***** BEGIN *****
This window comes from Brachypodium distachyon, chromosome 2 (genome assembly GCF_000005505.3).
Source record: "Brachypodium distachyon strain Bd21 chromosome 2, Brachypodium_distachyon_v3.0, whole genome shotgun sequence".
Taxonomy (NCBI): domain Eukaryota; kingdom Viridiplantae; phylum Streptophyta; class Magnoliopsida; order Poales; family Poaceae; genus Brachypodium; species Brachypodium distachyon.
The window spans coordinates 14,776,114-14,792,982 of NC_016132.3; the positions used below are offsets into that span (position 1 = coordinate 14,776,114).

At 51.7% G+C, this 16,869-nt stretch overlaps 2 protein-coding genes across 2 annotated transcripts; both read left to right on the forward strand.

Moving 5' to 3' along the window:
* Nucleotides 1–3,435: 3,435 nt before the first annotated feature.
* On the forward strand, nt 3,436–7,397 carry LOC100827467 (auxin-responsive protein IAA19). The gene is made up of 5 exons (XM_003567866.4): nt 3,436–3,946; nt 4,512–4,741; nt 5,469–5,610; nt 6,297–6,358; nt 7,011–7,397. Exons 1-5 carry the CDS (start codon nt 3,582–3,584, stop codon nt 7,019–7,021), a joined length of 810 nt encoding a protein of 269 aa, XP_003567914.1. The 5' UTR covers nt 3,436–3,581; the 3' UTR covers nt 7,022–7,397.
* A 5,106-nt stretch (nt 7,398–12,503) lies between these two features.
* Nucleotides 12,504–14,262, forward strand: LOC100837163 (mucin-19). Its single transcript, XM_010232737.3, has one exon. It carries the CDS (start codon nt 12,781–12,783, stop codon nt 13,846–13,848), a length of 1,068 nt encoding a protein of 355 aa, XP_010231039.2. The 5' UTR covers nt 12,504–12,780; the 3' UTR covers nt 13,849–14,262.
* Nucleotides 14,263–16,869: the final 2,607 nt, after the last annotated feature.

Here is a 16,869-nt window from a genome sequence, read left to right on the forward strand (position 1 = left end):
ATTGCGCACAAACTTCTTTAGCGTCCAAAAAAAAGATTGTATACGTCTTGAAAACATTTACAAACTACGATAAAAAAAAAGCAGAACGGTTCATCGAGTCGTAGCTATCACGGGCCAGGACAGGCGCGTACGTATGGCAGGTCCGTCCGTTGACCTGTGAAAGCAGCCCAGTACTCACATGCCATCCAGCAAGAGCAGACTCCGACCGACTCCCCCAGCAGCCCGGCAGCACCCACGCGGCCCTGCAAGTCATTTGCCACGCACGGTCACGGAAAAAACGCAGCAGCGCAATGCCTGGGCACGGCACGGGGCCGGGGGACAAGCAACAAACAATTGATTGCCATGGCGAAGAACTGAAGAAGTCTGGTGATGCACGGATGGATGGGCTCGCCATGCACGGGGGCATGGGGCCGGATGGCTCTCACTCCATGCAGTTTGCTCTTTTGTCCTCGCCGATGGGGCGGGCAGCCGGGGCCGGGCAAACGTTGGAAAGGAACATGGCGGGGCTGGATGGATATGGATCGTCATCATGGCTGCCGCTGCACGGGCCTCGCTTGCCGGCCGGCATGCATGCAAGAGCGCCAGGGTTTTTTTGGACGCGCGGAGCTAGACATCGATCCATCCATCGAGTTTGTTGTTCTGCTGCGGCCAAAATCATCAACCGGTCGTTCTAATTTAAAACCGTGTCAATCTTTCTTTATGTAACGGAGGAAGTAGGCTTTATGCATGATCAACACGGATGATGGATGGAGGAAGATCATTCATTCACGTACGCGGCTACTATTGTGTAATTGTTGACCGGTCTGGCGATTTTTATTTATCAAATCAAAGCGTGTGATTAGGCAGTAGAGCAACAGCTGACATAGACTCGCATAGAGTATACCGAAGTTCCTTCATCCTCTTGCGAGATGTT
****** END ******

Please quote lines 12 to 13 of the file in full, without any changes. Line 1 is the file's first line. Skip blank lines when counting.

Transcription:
Here is a 16,869-nt window from a genome sequence, read left to right on the forward strand (position 1 = left end):
ATTGCGCACAAACTTCTTTAGCGTCCAAAAAAAAGATTGTATACGTCTTGAAAACATTTACAAACTACGATAAAAAAAAAGCAGAACGGTTCATCGAGTCGTAGCTATCACGGGCCAGGACAGGCGCGTACGTATGGCAGGTCCGTCCGTTGACCTGTGAAAGCAGCCCAGTACTCACATGCCATCCAGCAAGAGCAGACTCCGACCGACTCCCCCAGCAGCCCGGCAGCACCCACGCGGCCCTGCAAGTCATTTGCCACGCACGGTCACGGAAAAAACGCAGCAGCGCAATGCCTGGGCACGGCACGGGGCCGGGGGACAAGCAACAAACAATTGATTGCCATGGCGAAGAACTGAAGAAGTCTGGTGATGCACGGATGGATGGGCTCGCCATGCACGGGGGCATGGGGCCGGATGGCTCTCACTCCATGCAGTTTGCTCTTTTGTCCTCGCCGATGGGGCGGGCAGCCGGGGCCGGGCAAACGTTGGAAAGGAACATGGCGGGGCTGGATGGATATGGATCGTCATCATGGCTGCCGCTGCACGGGCCTCGCTTGCCGGCCGGCATGCATGCAAGAGCGCCAGGGTTTTTTTGGACGCGCGGAGCTAGACATCGATCCATCCATCGAGTTTGTTGTTCTGCTGCGGCCAAAATCATCAACCGGTCGTTCTAATTTAAAACCGTGTCAATCTTTCTTTATGTAACGGAGGAAGTAGGCTTTATGCATGATCAACACGGATGATGGATGGAGGAAGATCATTCATTCACGTACGCGGCTACTATTGTGTAATTGTTGACCGGTCTGGCGATTTTTATTTATCAAATCAAAGCGTGTGATTAGGCAGTAGAGCAACAGCTGACATAGACTCGCATAGAGTATACCGAAGTTCCTTCATCCTCTTGCGAGATGTT